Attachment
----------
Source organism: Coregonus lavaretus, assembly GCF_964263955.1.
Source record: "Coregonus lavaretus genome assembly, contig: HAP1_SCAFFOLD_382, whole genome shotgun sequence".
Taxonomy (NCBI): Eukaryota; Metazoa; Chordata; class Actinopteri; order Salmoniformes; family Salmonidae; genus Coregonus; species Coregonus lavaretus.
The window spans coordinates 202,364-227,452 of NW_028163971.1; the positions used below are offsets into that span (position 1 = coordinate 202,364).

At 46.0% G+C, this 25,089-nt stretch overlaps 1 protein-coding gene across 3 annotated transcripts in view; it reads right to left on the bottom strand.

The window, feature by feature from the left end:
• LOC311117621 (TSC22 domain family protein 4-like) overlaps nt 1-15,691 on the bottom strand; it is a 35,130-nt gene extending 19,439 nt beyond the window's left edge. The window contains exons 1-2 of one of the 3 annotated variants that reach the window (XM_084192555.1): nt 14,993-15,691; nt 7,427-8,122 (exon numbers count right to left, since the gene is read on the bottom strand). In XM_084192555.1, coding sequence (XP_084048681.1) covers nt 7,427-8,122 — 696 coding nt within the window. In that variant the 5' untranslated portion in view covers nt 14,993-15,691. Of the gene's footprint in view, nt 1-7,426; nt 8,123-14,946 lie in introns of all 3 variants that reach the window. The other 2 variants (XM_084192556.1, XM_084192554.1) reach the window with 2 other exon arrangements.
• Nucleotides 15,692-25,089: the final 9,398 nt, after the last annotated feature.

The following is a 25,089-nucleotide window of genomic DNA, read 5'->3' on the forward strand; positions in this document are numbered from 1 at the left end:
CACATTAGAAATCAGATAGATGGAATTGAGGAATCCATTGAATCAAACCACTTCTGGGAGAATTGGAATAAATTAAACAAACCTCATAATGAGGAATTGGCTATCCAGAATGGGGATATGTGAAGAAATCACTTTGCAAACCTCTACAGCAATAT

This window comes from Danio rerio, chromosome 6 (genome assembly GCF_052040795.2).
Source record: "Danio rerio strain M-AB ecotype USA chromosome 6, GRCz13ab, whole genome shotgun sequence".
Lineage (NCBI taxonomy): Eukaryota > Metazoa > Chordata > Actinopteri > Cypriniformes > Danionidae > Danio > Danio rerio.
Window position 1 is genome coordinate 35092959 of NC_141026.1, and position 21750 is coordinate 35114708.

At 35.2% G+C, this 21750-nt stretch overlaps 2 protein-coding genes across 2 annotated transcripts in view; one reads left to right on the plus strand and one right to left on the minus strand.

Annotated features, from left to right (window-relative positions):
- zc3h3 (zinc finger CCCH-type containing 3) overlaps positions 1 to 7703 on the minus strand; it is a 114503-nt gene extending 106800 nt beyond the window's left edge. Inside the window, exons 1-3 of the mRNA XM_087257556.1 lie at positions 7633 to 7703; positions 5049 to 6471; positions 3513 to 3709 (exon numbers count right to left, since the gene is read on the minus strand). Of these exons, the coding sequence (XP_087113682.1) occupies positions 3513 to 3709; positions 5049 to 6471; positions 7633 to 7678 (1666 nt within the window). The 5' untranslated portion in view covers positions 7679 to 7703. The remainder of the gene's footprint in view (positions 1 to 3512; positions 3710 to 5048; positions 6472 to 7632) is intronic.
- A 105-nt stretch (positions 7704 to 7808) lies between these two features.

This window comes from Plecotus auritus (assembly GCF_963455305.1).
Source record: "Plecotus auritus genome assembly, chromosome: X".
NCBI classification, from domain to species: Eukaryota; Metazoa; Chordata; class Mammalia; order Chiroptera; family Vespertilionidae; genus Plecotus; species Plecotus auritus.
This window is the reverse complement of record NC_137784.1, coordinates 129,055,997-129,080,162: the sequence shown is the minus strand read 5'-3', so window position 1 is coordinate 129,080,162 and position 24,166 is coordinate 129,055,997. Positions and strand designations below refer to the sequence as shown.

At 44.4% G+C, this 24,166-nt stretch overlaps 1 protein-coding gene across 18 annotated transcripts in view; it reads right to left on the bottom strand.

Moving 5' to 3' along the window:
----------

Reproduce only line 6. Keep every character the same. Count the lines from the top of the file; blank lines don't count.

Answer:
The window, feature by feature from the left end: